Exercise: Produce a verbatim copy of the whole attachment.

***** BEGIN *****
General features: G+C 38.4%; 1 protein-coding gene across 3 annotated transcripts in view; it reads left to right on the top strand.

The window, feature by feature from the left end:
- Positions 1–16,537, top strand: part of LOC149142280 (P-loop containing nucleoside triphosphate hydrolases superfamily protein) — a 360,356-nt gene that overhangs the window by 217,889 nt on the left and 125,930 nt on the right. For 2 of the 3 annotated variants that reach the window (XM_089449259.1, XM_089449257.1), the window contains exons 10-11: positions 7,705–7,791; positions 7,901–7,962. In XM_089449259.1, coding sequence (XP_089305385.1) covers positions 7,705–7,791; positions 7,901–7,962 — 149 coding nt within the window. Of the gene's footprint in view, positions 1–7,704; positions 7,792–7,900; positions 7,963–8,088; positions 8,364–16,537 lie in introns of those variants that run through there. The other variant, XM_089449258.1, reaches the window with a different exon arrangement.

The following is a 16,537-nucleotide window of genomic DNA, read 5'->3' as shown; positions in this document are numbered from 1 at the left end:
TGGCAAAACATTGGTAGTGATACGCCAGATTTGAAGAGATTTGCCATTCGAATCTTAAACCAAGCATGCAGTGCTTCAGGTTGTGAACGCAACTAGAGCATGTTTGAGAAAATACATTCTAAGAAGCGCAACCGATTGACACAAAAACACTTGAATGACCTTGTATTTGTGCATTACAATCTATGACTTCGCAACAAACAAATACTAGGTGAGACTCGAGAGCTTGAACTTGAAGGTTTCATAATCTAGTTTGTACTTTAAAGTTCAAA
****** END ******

General features: G+C 38.4%; 1 protein-coding gene across 3 annotated transcripts in view; it reads left to right on the top strand.

The window, feature by feature from the left end:
- Positions 1–16,537, top strand: part of LOC149142280 (P-loop containing nucleoside triphosphate hydrolases superfamily protein) — a 360,356-nt gene that overhangs the window by 217,889 nt on the left and 125,930 nt on the right. For 2 of the 3 annotated variants that reach the window (XM_089449259.1, XM_089449257.1), the window contains exons 10-11: positions 7,705–7,791; positions 7,901–7,962. In XM_089449259.1, coding sequence (XP_089305385.1) covers positions 7,705–7,791; positions 7,901–7,962 — 149 coding nt within the window. Of the gene's footprint in view, positions 1–7,704; positions 7,792–7,900; positions 7,963–8,088; positions 8,364–16,537 lie in introns of those variants that run through there. The other variant, XM_089449258.1, reaches the window with a different exon arrangement.

The following is a 16,537-nucleotide window of genomic DNA, read 5'->3' as shown; positions in this document are numbered from 1 at the left end:
TGGCAAAACATTGGTAGTGATACGCCAGATTTGAAGAGATTTGCCATTCGAATCTTAAACCAAGCATGCAGTGCTTCAGGTTGTGAACGCAACTAGAGCATGTTTGAGAAAATACATTCTAAGAAGCGCAACCGATTGACACAAAAACACTTGAATGACCTTGTATTTGTGCATTACAATCTATGACTTCGCAACAAACAAATACTAGGTGAGACTCGAGAGCTTGAACTTGAAGGTTTCATAATCTAGTTTGTACTTTAAAGTTCAAA